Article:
The head coach of Michigan State had no qualms about defending Loyer against Spartan supporters who were slandering his former player. Tom Izzo, the head coach of Michigan State, calls things as he sees them.
He has no qualms about criticizing one of his players. He isn’t scared to criticize Big Ten officials. He’s also not afraid to criticize his fans. Izzo genuinely cares about his players, as evidenced by the way they talk about him when they depart East Lansing. Izzo’s admiration for his players extends to those who leave the program, such as Foster Loyer of Davidson.
Izzo said he spoke with Loyer numerous times throughout the season and will likely speak with him again when the Spartans and Wildcats meet in the opening round of the 2022 NCAA Tournament. During a four-game stretch in which Loyer was unable to play due to a leg injury, Michigan State’s head coach spoke with the junior. Izzo continues to check in with Loyer while also defending his former point guard, who he believes was abused by some during his three seasons in East Lansing.
“I just hope and pray that the same people who attacked him here don’t try to do it here,” Izzo said at a press conference on Monday. “The only thing that could spoil this for me is if people behaved the same way they did when he was here because I felt it was utterly ridiculous.” If someone from Michigan State does that, they can vote for someone else. That is how passionate I am about it.” Loyer was a Top 100 national recruit out of Clarkston High School in the 2018 recruiting class. As a freshman, he was offered a scholarship by Michigan State, committed to the Spartans as a sophomore, and was awarded Mr. Basketball in Michigan as a senior.
Before transferring to Davidson, he played three seasons in East Lansing, largely as a bench player and backup point guard. Loyer’s choice to quit the program, according to Izzo, was difficult, and it took several weeks of discussion between player and coach before Loyer made his decision. “When Foster left here, there was a two-week period of back-and-forth, pros, and drawbacks,” Izzo explained. “And, rather than just going in [to the portal] like in current times – as weak people do, in my opinion – he sat in my office and talked about it.” He didn’t just go sign his name on a page without the coach’s knowledge, did he? He accomplished things the correct way, not the easy way.”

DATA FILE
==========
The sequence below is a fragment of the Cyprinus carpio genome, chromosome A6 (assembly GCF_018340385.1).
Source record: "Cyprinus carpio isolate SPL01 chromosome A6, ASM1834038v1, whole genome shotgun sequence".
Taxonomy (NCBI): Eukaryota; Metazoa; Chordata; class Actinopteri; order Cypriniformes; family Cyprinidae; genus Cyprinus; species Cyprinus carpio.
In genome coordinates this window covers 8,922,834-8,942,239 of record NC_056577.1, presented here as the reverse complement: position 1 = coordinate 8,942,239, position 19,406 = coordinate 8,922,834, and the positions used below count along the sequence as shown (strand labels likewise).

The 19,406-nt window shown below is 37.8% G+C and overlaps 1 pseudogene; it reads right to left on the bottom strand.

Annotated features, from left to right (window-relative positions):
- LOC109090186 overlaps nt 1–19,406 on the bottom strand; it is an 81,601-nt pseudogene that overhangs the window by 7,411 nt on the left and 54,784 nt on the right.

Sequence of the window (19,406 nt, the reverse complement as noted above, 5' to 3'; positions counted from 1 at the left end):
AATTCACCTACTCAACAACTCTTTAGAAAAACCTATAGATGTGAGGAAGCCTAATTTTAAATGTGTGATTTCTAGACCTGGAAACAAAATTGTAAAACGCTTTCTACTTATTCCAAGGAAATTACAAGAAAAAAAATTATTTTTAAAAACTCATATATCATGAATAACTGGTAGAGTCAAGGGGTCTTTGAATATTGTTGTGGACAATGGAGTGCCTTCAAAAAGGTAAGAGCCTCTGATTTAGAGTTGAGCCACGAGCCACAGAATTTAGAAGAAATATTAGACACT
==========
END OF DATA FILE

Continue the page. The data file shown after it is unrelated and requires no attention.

Izzo made it obvious that the hostility directed against Loyer by some fans of the program does not sit well with him. “No one deserves some of the atrocities that have occurred to people, and I certainly don’t deserve it sometimes,” Izzo added. That said, Izzo and Loyer will be on opposite sides of the field on Friday night, and the rivalry between the two will be alive and strong. “I’m not going to like him any more than he’s going to like me on that night,” Izzo remarked. “So that’s the tournament’s allure. It’s not always about liking your opponent; it’s also about respecting them.
He’ll be treated with the utmost deference. I’ll probably take the youngster out of the game if he is fouled because I know [Loyer] won’t miss a free shot.” Loyer has one more year of eligibility after this season, but Izzo would like to share a sideline with him once more once his playing career at Davidson is finished.
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“My dream is for him to come back here as a [grad assistant] and work his way up because I believe he’ll be a coach someday,” Izzo said. “I can’t like him Friday night, but I can appreciate and adore what he’s done for me and a lot of people,” he said, echoing what he’s said about several of his opponents.